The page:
WWF has been a trusted organization in the Mekong region for more than three decades.
WWF helped establish conservation programmes in Thailand in the early 1980s, and has been active in Cambodia, Laos and Vietnam since 1990. WWF is formally opening an office in Yangon, Myanmar, in 2014.
WWF-Myanmar’s five main strategic interventions
Support government, civil society and the private sector in their efforts to:
1. Accelerate the integration of green economy principles and climate change resilience into policy development and reform, including the adoption of a national green economy framework and roadmap to secure natural capital and ecosystem services, contributing to economic growth and development.
2.Promote green investments and sustainable production, and integrate social and environmental safeguards and responsible business models in investment and finance flows.
3.Establish integrated spatial planning and management initiatives that promote sustainable water infrastructure and integrated river basin management, enable spatially explicit sustainable development plans at the Tanintharyi landscape and national levels, and improve protected area network management and law enforcement.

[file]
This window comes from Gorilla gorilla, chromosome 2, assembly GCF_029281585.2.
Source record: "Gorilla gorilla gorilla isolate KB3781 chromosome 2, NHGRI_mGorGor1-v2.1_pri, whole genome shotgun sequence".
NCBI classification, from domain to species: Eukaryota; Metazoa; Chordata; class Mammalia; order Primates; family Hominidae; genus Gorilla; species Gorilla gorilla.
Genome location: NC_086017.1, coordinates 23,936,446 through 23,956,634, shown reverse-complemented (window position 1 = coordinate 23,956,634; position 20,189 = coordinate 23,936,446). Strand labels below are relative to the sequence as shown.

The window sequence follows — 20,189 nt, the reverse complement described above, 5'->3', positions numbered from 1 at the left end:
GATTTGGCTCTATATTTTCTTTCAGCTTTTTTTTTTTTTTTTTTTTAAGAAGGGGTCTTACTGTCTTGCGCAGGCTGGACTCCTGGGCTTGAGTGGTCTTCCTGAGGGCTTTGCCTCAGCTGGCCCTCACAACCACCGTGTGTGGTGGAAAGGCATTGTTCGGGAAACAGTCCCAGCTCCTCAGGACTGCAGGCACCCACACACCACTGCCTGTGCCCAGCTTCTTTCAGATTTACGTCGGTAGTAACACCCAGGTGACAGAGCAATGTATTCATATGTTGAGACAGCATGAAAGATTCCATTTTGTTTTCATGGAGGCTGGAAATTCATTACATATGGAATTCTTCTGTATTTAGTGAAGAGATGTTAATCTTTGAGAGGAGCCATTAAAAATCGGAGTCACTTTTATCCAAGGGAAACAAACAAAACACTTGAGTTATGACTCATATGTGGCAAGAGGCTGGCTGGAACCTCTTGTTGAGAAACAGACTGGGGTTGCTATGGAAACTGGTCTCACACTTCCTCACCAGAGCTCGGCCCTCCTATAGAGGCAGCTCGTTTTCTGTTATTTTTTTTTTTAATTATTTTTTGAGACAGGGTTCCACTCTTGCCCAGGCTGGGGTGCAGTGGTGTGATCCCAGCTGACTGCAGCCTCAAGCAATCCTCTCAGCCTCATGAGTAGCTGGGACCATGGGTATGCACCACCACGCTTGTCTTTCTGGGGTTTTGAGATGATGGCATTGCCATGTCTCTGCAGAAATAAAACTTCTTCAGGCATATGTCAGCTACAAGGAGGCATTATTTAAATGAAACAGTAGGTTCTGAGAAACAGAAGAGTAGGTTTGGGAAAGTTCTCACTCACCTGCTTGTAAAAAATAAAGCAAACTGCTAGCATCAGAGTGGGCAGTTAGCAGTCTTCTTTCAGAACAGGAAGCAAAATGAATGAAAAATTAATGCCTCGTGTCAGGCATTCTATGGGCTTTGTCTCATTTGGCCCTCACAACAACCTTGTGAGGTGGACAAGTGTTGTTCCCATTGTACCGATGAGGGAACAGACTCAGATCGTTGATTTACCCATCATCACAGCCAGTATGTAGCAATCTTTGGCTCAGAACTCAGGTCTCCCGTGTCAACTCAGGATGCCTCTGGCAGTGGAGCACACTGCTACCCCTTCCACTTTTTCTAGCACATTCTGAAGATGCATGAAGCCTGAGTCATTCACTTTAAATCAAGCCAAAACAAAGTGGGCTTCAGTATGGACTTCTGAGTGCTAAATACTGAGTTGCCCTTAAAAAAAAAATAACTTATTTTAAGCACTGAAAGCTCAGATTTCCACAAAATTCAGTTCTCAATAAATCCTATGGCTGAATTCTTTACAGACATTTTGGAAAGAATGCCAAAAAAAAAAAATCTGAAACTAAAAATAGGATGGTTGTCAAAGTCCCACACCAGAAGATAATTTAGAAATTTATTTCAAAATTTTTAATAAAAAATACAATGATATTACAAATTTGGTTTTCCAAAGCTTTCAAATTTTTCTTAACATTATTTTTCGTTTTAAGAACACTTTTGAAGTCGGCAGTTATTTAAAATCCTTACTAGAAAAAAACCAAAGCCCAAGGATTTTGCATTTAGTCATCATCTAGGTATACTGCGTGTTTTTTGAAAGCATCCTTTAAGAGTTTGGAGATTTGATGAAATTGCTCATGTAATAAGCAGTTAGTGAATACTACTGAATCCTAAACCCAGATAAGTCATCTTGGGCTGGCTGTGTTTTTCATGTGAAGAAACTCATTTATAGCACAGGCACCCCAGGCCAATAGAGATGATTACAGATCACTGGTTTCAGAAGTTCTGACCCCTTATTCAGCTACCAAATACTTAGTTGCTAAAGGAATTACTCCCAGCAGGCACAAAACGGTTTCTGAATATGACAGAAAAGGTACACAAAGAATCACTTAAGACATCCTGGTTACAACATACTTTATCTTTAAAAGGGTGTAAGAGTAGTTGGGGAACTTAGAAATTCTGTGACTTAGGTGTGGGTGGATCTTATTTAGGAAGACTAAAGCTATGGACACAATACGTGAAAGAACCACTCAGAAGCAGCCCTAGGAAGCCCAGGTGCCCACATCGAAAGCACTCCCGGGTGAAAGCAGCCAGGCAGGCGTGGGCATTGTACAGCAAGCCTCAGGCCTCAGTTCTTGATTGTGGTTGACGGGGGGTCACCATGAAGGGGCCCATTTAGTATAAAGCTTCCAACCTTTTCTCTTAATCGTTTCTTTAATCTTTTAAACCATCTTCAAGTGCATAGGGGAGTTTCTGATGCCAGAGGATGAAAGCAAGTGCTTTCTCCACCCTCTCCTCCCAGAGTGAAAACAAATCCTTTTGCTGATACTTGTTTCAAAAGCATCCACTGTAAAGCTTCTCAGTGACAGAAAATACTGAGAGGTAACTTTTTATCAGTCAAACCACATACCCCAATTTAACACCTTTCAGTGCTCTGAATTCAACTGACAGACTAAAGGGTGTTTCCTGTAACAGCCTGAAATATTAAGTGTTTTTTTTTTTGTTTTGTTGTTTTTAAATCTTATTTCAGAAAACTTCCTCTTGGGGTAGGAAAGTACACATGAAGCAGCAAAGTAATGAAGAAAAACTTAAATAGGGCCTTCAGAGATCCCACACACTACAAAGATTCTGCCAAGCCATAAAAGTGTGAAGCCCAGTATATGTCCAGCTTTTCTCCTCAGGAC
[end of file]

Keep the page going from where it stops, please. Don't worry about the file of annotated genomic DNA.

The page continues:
4. Disrupt global tiger trade through Myanmar, enable recovery of tigers in Myanmar, and tackle other key wildlife trade issues by improving wildlife crime law enforcement and promoting new wildlife legislation.
5. Empower civil society and communities to participate in decision-making by both the government and the private sector at national and sub-national levels on issues of natural resource management.
Underpinning WWF’s five strategies, our climate change approach focuses on mitigation, helping reduce Myanmar’s vulnerability to climate change, and mainstreaming adaptation in our conservation strategies. In addition, WWF’s Myanmar strategy will focus on several ttransboundary issues on the border between Myanmar and Thailand, including illegal wildlife trade and transportation/infrastructure development.